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MetroPCS and Leap worry cellco giants as AWS auction ends

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The US auction of AWS (Advanced Wireless Services) spectrum in the 1.7GHz and 2.1GHz bands has at last drawn to a close, raising $13.9bn for the government in the sale of the largest block of spectrum (1,112 licenses) offered by the FCC regulator.

As had become clear in the later rounds, the main winners are T-Mobile, the Sprint-cable partnership, the other major cellcos and two regional operators, MetroPCS and Leap. While the Sprint-cable plans for national quad play services spell the greatest medium term threat to the big two cellcos, Cingular and Verizon Wireless, in the immediate future they may be more stressed by the progress of flat rate carriers MetroPCS and Leap, which will now be positioned to undercut the incumbents' rates in every major US city, exerting more pressure on the giants' already squeezed margins.

In the 141st round, just four new bids were cast (the auction ends when no further bids are submitted, so does not have a fixed end point). At this point, net bids totalled $13.7bn and TMobile topped the table with 119 licenses provisionally snapped up, for a total of $4.2bn.

Sprint Nextel and its cable partners - Comcast, Time Warner Cable, Cox and Advance/ Newhouse - had high bids on 137 licenses for $2.4bn. The needs of these two players are starkly different - T-Mobile had to acquire a decent chunk of spectrum to have any chance of entering the 3G market in force and closing the gap with the other national cellcos, Cingular, Verizon Wireless and Sprint itself.

Sprint, by contrast, has almost a surfeit of spectrum, with an average of 100MHz across the country in 2.5GHz plus its existing CDMA and iDEN capacity, but feels it needs more in order to support a hugely ambitious multimedia, wireless quadruple play roadmap that will, it hopes, put both its own brand and its cable partners ahead of the major telcos and satellite players in next generation converged services.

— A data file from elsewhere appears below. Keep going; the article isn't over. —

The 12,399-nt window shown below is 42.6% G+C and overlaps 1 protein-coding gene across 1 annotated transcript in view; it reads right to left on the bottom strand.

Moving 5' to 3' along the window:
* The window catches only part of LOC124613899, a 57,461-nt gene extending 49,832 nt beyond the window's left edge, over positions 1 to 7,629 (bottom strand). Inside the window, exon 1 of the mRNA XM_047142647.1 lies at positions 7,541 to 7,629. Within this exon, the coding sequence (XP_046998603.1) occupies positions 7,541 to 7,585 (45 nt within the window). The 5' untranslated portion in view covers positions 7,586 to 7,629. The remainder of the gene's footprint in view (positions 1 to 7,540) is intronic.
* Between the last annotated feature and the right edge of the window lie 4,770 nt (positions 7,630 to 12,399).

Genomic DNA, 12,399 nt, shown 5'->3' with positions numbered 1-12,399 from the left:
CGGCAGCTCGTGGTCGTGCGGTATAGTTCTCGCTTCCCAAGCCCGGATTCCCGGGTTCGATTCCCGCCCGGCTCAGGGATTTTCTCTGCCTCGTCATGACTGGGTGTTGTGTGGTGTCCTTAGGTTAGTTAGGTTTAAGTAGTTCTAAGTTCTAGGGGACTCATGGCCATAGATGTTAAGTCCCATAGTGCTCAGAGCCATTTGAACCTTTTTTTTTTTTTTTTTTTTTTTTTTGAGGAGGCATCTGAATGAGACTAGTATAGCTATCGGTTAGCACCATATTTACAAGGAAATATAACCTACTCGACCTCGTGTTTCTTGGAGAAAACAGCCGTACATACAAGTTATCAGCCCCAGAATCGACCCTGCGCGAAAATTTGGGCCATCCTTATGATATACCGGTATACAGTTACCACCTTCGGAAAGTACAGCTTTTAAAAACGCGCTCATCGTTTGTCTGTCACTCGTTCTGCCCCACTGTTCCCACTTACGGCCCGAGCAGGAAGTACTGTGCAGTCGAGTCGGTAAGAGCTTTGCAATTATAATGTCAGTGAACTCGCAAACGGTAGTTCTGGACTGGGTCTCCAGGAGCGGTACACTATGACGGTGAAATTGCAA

Other big winners are the other major cellcos - Cingular, Verizon and T-Mobile stand to win 60 per cent of the new licenses between them, with Verizon spending an estimated $2.8bn and Cingular $1.3bn - and two regional players, MetroPCS and Leap Wireless, both of which target lower income consumer groups with flat rate calling plans.

So far, MetroPCS has spent at least $1.4bn on new spectrum and will be able to expand its services into Las Vegas and New York, among other areas; and Leap has totalled $710m in bids, winning licenses in Milwaukee, New Orleans, Minneapolis, Philadelphia and Washington DC.

This will mean increased competition for the big three mobile operators, which will now face at least one low cost rival, ether MetroPCS or Leap, in every major market across the US.

Copyright © 2006, Wireless Watch

Wireless Watch is published by Rethink Research, a London-based IT publishing and consulting firm. This weekly newsletter delivers in-depth analysis and market research of mobile and wireless for business. Subscription details are here.

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